U.S. Sen. Tim Kaine said Thursday that he has formally filed an amendment to remove language from the debt-ceiling bill that passed the House this week that would expedite construction on the controversial Mountain Valley Pipeline.
The deal includes a provision that would approve the required permitting needed for the 303-mile pipeline that is to stretch from West Virginia through Virginia into North Carolina and would help developers avoid lawsuits challenging the project.
The provision was included in the debt-ceiling bill in line with the Biden administration’s routine fellating of West Virginia Democratic Sen. Joe Manchin, who has yet to meet a fossil-fuel project that he doesn’t want to expedite.
Kaine, in a media call on Thursday, called the inclusion of the MVP provisions in the debt-ceiling bill “an outrageous giveaway that is unjustified and really nearly unprecedented.”
“A pipeline project isn’t built in the air. It involves taking people’s land,” Kaine said. “In Appalachia, where the Mountain Valley Pipeline goes through, there are a lot of people that aren’t very well off, and the land that they have, often it’s been in their family for generations. And the way a lot of my constituents see this is, Hold on a second, a wealthy company that’s worth billions wants to take my land to make billions more, and I get nothing out of it?”
Kaine noted that he has been consistent in not taking a yea or nay stance on the proposed pipeline, which has been in the works since 2014, saying Congress should not be in the business of making what should be permitting decisions by federal agencies.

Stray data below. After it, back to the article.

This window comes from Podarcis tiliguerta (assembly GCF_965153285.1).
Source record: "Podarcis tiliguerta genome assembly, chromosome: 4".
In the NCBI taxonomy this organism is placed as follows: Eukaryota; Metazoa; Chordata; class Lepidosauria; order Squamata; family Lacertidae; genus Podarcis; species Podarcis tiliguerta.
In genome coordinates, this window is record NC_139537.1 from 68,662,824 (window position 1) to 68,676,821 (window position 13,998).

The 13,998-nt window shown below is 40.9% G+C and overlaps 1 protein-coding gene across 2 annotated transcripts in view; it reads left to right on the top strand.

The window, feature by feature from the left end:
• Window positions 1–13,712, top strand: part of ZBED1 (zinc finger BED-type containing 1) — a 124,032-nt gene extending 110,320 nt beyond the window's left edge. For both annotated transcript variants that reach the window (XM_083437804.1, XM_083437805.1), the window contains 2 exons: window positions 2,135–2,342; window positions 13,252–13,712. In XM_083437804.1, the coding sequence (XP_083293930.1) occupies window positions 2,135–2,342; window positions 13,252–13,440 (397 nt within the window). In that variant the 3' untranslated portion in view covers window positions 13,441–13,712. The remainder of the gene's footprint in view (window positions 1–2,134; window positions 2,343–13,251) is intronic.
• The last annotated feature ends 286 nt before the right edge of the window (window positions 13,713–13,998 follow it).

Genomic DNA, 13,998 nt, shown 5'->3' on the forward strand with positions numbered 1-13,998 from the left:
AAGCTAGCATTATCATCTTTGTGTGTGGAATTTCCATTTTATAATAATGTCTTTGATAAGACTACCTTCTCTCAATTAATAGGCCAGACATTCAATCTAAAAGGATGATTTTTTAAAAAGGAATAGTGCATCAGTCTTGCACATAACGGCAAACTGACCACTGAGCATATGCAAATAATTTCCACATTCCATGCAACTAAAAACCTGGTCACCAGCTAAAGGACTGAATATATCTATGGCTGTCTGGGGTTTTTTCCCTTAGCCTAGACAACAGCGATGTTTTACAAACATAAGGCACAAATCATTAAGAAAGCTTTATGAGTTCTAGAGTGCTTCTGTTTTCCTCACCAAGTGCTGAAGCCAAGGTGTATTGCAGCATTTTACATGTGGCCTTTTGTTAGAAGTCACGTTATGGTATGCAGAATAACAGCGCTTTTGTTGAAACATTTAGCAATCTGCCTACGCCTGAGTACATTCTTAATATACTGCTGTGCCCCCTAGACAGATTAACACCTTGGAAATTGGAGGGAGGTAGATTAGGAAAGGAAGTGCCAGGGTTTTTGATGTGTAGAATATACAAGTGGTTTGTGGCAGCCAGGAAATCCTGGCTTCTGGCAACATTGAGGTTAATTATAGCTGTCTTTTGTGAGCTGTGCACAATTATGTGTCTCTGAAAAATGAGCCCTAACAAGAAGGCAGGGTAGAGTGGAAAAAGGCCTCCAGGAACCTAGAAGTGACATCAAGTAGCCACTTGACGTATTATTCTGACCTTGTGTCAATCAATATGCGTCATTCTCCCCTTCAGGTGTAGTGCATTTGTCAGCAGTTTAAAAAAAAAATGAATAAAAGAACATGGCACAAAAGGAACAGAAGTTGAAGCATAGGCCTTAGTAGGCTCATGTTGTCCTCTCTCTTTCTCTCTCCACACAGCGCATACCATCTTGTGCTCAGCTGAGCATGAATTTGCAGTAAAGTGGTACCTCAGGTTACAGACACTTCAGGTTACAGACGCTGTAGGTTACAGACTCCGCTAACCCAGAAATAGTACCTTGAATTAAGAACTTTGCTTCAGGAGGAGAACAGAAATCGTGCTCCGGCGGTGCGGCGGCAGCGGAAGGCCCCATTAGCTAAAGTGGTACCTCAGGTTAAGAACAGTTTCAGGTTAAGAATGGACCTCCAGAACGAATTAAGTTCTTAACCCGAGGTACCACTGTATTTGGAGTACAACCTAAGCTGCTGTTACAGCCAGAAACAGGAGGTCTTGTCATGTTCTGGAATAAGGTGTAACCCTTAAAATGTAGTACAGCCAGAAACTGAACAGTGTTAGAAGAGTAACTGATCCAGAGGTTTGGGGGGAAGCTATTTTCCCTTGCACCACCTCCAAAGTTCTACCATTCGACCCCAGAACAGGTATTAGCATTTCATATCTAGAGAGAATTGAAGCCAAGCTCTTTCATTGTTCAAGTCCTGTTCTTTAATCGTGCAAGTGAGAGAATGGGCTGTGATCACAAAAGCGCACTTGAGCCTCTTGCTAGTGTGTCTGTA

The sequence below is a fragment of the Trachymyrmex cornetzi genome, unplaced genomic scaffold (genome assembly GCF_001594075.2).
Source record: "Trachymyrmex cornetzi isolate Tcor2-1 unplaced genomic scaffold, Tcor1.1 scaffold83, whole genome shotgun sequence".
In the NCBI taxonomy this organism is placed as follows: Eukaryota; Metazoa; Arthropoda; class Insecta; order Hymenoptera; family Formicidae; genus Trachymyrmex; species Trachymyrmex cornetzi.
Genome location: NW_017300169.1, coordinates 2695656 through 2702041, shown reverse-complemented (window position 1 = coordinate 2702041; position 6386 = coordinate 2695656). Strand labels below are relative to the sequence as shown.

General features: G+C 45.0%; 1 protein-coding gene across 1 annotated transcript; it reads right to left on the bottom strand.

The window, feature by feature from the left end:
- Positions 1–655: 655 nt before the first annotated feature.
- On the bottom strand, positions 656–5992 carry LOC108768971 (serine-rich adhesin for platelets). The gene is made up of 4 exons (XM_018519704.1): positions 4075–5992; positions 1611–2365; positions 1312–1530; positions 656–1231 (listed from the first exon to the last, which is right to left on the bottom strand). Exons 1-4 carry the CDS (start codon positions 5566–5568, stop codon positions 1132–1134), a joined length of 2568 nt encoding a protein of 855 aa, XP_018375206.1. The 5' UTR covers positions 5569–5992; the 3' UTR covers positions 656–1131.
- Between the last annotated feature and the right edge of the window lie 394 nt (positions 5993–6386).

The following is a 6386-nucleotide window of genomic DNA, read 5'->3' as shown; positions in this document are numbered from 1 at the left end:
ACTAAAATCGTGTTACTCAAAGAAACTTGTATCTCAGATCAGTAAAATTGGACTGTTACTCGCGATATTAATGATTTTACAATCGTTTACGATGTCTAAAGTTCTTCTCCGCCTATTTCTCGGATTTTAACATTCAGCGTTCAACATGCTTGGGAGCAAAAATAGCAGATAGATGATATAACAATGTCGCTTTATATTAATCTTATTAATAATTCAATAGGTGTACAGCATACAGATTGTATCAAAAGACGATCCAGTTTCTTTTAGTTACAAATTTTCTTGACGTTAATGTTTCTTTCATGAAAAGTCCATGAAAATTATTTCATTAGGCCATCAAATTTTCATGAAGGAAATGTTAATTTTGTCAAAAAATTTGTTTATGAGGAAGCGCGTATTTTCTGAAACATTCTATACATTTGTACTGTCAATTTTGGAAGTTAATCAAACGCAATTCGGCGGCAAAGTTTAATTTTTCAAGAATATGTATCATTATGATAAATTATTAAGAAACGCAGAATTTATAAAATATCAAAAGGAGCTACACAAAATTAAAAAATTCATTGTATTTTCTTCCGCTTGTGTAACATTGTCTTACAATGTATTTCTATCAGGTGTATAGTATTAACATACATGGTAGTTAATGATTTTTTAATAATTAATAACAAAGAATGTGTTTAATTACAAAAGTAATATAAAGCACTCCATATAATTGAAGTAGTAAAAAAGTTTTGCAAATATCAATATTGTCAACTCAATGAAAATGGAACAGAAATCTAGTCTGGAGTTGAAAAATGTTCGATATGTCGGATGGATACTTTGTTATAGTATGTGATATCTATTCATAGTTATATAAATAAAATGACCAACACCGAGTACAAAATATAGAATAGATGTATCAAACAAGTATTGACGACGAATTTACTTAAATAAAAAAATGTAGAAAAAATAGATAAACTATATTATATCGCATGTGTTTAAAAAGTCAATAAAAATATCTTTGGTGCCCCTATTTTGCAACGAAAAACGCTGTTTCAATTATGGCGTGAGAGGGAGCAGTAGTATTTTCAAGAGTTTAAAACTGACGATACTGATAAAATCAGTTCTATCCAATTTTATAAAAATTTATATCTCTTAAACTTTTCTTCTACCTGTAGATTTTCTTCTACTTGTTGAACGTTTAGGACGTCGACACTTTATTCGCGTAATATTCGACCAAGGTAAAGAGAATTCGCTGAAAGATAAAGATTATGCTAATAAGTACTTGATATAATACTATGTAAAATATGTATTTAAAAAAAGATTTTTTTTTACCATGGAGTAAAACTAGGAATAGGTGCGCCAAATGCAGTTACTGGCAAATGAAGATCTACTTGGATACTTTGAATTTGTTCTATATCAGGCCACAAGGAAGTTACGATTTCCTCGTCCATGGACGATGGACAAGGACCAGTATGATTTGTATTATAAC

“Having looked people in the eye for many, many years and told them that I would not put my thumb on the scale for either the approval of a pipeline or the selection of its route, I cannot support this provision of the debt-ceiling proposal that takes one project in the United States and exempts it from permitting and judicial review, just gives it a green light. I can’t support that,” Kaine said.
“This has nothing to do with the debt ceiling,” the senator said. “It shouldn’t have been added in. It hurts Virginia, and for me to vote for it, I would be voting against the position that I’ve consistently held for a decade, and then I’ve looked people in the eye and told them that we will not put our thumb on the scale on this or any other project. This is more than putting a thumb on the scale. This is putting a body of scale in favor of the company and in opposition to the residents who don’t want their land taken.”
Kaine told reporters that he doesn’t know if his amendment will get an up-or-down vote on the floor of the Senate.
“I’m working with the leadership and others to assure that I get a vote, because somebody needs to stand up,” Kaine said.